No one can be forced to hear something: High Court | India News

PRAYAGRAJ: The Allahabad high court has held that “azaan” (the call to ritual prayer in Islam) can be recited from the minarets of mosques by human voice only and without the use of any amplifying device or loudspeaker.
The court added that such recitation by human voice cannot be hindered under the pretext that it violates the guidelines issued by the state government to contain the Covid-19 pandemic.
Pronouncing the judgment on Friday, the court also held that “azaan” may be an essential part of Islam but its recitation through a loudspeaker or other amplifying device cannot be said to be an integral part of the religion and warranting protection of the fundamental right enshrined under Article 25 of the Constitution (right to religious freedom), which even otherwise is subject to public order, morality and health, and other provisions of the Constitution. Thus, under no circumstances can sound-amplifying devices be permitted to be used between 10pm and 6am by the district administration.
“It cannot be said that a citizen should be coerced to hear anything which he does not like or which he does not require since it amounts to taking away the fundamental right of the other person,” the court further observed.
Disposing of a PIL filed by Ghazipur BSP MP Afzal Ansari and others, a division bench comprising Justice Shashi Kant Gupta and Justice Ajit Kumar observed, “Traditionally, and according to the religious order, ‘azaan’ has be to recited by the imam, or the person in charge of mosques, through their own voice.”
“Right to religion by no stretch of the imagination ought to be practised, professed and propagated saying that a microphone has become an essential part of religion. No one has got the right to make other persons captive listeners. One cannot disturb others’ basic human rights and fundamental rights. Use of loudspeakers can cause hearing loss, disturbance of sleep, interference with communication, annoyance, etc., and other diseases. Right to sleep is not only a fundamental right but it is to be conceded to be a basic human right,” the court observed.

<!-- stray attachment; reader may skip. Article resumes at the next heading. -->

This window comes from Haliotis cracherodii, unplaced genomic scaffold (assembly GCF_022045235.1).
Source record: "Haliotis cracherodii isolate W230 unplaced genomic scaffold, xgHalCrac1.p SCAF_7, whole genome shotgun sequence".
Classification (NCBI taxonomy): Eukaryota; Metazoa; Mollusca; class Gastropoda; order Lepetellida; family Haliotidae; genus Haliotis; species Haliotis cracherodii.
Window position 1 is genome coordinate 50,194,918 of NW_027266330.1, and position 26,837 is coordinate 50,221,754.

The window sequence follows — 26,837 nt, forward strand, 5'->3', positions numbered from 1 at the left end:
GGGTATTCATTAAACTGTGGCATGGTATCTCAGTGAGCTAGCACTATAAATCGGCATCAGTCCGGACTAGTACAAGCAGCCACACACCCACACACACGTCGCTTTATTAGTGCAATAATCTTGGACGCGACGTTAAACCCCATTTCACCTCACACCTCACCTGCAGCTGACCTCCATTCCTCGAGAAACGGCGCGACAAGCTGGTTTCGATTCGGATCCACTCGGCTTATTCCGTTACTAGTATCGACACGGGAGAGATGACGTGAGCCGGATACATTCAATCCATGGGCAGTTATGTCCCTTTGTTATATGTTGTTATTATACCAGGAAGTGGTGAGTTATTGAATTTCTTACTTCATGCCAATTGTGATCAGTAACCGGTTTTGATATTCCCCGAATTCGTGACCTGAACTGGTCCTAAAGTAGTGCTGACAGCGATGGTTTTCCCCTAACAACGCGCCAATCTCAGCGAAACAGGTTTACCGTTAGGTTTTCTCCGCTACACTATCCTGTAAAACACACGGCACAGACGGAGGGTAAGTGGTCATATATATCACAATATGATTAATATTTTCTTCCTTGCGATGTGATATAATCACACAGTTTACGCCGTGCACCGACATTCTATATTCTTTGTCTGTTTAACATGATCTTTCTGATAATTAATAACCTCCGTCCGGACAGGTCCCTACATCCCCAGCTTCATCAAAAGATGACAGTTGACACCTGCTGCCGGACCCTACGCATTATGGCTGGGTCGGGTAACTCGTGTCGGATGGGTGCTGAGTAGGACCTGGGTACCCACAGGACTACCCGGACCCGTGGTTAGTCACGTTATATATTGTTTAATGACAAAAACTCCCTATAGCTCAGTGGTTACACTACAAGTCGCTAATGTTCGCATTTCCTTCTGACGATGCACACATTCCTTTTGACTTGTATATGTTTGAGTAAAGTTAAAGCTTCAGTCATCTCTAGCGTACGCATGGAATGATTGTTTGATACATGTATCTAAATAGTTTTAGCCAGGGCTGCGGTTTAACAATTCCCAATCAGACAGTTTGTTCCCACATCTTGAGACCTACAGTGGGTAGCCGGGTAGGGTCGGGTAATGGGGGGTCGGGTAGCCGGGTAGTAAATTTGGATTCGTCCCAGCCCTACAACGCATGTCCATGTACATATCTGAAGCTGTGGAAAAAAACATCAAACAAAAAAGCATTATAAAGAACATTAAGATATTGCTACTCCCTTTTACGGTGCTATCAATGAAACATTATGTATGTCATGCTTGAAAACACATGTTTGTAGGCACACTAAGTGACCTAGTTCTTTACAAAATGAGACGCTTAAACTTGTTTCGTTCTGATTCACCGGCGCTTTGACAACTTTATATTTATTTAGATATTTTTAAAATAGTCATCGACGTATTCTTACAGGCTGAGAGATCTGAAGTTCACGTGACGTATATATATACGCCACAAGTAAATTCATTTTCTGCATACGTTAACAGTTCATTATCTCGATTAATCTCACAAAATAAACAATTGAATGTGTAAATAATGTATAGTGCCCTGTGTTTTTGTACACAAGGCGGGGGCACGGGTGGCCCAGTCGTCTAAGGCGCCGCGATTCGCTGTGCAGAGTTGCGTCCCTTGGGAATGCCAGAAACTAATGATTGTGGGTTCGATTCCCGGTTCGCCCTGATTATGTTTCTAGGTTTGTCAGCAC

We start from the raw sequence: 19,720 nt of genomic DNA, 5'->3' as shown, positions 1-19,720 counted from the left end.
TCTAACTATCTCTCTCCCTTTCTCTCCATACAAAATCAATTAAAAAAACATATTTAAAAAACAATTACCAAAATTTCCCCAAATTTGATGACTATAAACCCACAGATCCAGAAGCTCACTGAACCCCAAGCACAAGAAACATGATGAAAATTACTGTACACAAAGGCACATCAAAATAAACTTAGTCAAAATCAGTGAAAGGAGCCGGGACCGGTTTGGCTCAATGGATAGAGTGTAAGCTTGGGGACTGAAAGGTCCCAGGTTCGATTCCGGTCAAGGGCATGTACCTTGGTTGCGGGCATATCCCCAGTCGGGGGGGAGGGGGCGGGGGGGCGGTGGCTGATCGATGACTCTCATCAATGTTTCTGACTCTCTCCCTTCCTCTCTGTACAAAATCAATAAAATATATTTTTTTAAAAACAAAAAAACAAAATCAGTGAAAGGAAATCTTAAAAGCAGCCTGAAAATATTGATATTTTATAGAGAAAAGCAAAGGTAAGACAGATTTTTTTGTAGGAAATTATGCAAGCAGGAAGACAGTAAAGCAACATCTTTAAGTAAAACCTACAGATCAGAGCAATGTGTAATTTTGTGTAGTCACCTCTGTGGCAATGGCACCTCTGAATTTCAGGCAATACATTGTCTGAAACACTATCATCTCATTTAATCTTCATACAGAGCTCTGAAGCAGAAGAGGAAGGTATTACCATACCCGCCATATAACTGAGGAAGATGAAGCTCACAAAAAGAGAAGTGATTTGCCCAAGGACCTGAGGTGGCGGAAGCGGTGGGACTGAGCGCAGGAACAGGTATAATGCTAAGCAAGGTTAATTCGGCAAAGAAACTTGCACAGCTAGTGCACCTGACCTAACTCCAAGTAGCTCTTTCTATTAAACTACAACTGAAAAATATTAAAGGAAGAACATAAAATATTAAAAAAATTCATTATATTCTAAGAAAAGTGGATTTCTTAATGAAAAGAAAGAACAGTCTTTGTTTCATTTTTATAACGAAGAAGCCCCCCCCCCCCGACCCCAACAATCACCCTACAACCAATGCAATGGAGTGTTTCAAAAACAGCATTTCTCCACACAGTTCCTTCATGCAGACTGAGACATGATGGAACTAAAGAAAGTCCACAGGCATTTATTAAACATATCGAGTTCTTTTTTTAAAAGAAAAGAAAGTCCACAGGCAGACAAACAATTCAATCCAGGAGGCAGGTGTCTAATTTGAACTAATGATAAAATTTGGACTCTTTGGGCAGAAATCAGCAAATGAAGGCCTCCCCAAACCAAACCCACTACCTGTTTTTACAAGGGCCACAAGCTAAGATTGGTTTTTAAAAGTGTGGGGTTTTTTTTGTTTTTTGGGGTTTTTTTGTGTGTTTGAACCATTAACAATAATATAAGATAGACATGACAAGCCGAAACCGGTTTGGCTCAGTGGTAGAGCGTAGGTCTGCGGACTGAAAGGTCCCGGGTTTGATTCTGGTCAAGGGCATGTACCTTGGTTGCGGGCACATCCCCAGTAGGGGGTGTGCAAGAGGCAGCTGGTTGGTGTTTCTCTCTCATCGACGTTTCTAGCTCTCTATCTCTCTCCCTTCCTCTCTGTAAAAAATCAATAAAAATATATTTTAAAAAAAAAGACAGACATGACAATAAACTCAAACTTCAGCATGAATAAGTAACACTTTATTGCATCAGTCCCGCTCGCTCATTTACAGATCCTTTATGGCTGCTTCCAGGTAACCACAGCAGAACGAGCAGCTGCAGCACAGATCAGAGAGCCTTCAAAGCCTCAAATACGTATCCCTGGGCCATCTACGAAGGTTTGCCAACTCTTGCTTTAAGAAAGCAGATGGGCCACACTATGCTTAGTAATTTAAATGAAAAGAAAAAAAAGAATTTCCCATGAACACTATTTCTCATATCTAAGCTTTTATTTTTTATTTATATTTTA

Giving this judgment, the court directed the Allahabad high court registrar-general to forward a copy of the judgment to the UP chief secretary for onward circulation to all district magistrates in the state to ensure compliance.
In the PIL, Ansari had requested the court to direct the Ghazipur administration to permit the recitation of azaan by only one person from mosques as it does not violate the guidelines issued to contain Covid-19.
Similarly, former Union law minister Salman Khurshid had also written a letter to the high court with the same request for the public of Farukkhabad and Hathras, which too was heard as a PIL with this matter.
It was pleaded that the pronouncement of “azaan” was not a congregational practice but simply an act of recitation by a single individual calling the believer to offer namaz in their homes and, therefore, did not violate any condition of the prevailing lockdown.
It was also pleaded that on the eve of Ramzan — April 24, 2020 — the local administration, under the supervision of the Ghazipur district magistrate, began restraining all mosques within the district from reciting the azaan. Several people complained that the police were using force to implement this illegal and arbitrary prohibition.
It was submitted that the ban on “azaan” through amplifying devices was violative of the fundamental right of a citizen as “azaan” is an essential religious practice and for the welfare of religious community.
However, the state government said in its counter-affidavit that since March 24, when the lockdown was announced, no religious activity was being carried out at any religious place. Also, loudspeakers are not being used for any religious purpose by temples, mosques, gurdwaras, etc.
Referring to the guidelines issued by the government, it was stated that the new guidelines provide that all religious places of worship shall be closed to the public and religious congregations are strictly prohibited.
Replying to the contentions of the counsel for the petitioners, the court observed, “The counsel for the petitioner has not been able to explain why ‘azaan’ cannot be offered without the use of sound-amplifying devices. It will not be out of place to mention that in the past, during the old days when the loudspeaker was not invented, ‘azaan’ used to be given by human voice. The use of a microphone is a practice developed by someone and not by the Prophet or his main disciples, and which was not there in the past, and that the microphone is of recent origin and, accordingly, it could not be said that the use of a microphone and loudspeaker is an essential and integral part of ‘azaan’.”
However, the court directed that if any application is filed for the use of a loudspeaker before concerned authorities, that may be dealt with by the authorities concerned in accordance with the law, including noise pollution rules.

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